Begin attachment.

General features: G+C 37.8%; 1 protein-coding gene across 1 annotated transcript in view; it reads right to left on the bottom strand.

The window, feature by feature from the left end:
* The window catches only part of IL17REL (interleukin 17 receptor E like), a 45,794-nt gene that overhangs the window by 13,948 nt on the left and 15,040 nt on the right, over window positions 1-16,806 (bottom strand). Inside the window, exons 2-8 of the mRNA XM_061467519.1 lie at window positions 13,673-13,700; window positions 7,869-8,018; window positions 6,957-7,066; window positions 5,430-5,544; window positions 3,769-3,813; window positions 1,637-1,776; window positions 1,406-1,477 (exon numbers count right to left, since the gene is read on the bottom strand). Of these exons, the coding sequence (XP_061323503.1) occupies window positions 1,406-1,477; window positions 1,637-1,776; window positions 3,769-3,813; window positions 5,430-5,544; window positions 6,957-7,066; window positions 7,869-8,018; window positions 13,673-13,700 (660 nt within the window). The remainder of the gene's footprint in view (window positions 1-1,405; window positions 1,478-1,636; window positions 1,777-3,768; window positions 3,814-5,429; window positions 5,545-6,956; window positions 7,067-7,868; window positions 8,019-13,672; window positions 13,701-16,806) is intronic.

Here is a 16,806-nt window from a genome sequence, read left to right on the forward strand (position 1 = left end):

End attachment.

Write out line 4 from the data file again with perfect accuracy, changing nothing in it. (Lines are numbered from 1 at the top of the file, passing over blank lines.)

Here is a 16,806-nt window from a genome sequence, read left to right on the forward strand (position 1 = left end):